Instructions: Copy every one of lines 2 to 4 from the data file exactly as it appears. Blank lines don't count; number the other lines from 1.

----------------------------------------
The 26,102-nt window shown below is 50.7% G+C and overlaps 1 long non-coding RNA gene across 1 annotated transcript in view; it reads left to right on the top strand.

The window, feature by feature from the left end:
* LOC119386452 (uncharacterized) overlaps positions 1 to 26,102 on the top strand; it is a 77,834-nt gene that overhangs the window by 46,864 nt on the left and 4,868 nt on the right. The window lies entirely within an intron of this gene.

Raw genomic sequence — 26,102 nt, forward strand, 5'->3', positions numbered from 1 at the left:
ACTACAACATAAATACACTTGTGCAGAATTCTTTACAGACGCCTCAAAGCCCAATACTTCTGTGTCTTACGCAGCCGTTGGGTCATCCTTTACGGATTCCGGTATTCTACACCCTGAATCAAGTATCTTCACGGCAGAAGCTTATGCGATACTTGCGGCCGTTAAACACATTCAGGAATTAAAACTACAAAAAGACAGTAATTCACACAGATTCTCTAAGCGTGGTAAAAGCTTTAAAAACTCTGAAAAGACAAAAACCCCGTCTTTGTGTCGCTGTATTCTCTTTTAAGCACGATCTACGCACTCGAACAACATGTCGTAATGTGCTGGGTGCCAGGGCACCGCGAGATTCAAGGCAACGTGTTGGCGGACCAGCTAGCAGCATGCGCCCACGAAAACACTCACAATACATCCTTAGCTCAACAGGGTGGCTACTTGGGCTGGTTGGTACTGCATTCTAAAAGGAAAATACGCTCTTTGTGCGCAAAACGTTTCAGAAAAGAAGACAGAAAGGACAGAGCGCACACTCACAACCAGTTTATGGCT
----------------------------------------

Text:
The window, feature by feature from the left end:
* LOC119386452 (uncharacterized) overlaps positions 1 to 26,102 on the top strand; it is a 77,834-nt gene that overhangs the window by 46,864 nt on the left and 4,868 nt on the right. The window lies entirely within an intron of this gene.

Raw genomic sequence — 26,102 nt, forward strand, 5'->3', positions numbered from 1 at the left: